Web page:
Semin Hear 1999; 20(1): 77-91
DOI: 10.1055/s-0028-1089913
Copyright © 1999 by Thieme Medical Publishers, Inc.

Facial Paralysis: Diagnosis and Management

Paul R. Kileny* , Michael J. Disher , Hussam El-Kashlan*
  • *Department of Otolaryngology, University of Michigan Medical Center, Division of Audiology, Ann Arbor, Michigan
  • †Ear, Nose and Throat Associates, P.C., Fort Wayne, Indiana
Further Information

Publication History

Publication Date:
14 October 2008 (online)

Abstract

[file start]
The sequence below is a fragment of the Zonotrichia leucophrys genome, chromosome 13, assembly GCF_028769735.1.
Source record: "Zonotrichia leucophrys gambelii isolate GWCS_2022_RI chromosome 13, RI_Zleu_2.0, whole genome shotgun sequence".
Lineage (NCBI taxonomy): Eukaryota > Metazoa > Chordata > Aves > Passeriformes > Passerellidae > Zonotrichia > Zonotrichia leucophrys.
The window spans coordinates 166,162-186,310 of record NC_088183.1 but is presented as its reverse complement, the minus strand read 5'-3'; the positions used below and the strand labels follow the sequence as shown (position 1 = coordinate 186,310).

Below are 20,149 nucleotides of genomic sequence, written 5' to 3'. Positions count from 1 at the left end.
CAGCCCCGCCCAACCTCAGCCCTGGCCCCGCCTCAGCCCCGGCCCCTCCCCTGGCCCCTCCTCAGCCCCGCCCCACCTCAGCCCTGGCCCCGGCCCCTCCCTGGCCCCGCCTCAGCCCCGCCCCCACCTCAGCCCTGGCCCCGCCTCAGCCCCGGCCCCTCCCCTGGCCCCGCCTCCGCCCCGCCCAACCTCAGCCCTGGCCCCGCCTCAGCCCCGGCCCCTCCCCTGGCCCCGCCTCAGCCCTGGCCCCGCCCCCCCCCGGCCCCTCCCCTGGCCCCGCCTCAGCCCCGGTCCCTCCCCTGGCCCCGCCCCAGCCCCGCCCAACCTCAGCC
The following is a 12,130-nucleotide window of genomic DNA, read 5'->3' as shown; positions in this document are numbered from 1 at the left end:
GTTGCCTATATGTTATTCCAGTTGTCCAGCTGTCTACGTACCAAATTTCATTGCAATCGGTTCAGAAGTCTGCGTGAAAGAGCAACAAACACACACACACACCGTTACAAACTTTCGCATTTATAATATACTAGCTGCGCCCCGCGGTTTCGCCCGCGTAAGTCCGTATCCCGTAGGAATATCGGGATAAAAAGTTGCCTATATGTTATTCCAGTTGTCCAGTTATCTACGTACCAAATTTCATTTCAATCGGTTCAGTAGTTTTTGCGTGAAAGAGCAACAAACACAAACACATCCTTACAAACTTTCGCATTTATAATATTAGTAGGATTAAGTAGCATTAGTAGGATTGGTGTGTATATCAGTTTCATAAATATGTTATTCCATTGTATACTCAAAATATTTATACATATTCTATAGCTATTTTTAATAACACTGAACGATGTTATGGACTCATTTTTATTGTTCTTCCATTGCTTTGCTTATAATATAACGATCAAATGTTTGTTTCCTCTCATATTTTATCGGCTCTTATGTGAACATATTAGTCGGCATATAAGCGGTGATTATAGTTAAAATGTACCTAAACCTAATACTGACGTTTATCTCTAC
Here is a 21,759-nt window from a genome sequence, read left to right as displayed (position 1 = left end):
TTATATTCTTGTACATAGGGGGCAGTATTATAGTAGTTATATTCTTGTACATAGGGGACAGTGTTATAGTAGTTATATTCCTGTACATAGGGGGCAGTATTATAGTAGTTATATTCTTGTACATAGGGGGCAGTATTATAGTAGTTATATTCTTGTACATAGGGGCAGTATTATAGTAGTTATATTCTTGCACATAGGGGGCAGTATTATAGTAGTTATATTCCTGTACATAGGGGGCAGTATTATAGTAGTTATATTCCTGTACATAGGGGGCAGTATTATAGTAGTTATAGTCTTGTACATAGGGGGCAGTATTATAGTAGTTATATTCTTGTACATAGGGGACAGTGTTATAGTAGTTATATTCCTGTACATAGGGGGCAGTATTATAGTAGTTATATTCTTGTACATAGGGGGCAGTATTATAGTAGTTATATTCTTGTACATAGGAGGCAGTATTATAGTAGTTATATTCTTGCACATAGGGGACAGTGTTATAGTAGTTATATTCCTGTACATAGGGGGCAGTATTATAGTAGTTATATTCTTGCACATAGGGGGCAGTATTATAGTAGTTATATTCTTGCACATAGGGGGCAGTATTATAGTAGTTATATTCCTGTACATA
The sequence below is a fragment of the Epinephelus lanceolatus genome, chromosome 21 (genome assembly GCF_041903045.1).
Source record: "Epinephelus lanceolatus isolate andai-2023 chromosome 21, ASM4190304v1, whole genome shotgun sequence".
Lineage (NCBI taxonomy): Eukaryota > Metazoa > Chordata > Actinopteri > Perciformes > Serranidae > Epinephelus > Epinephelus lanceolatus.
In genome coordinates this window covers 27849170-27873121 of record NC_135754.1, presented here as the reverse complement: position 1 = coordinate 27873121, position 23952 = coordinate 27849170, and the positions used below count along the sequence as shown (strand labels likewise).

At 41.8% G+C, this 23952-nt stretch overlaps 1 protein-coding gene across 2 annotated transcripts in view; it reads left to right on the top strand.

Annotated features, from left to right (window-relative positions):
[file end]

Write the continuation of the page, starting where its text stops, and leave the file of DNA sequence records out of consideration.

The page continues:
Facial paralysis is a condition frequently seen in otology and audiology clinics. Its most common etiologies are idiopathic, trauma and infection. This article deals with the pathophysiology of facial paralysis, diagnostic technique and treatment modalities illustrated with case studies. The section on pathophysiology includes a discussion of the classification of nerve injury: neuropraxia that may be associated with a compressional injury, axonotmesis associated with an interruption of the myelin layer and axon and neurotmesis involving a complete transection. Among diagnostic techniques, evoked facial electromyography or electroneuronography and needle EMG are discussed and compared. Needle EMG in particular is useful in cases with complete facial paralysis and an evoked EMG reduction of 90% or more. Among patients with idiopathic facial paralysis approximately 71% recover completely and approximately 16% remain with serious sequelae. In terms of treatment, corticosteroids and antiviral medications may be used. Surgical decompression may be used in selected cases to relieve intraneural pressure.

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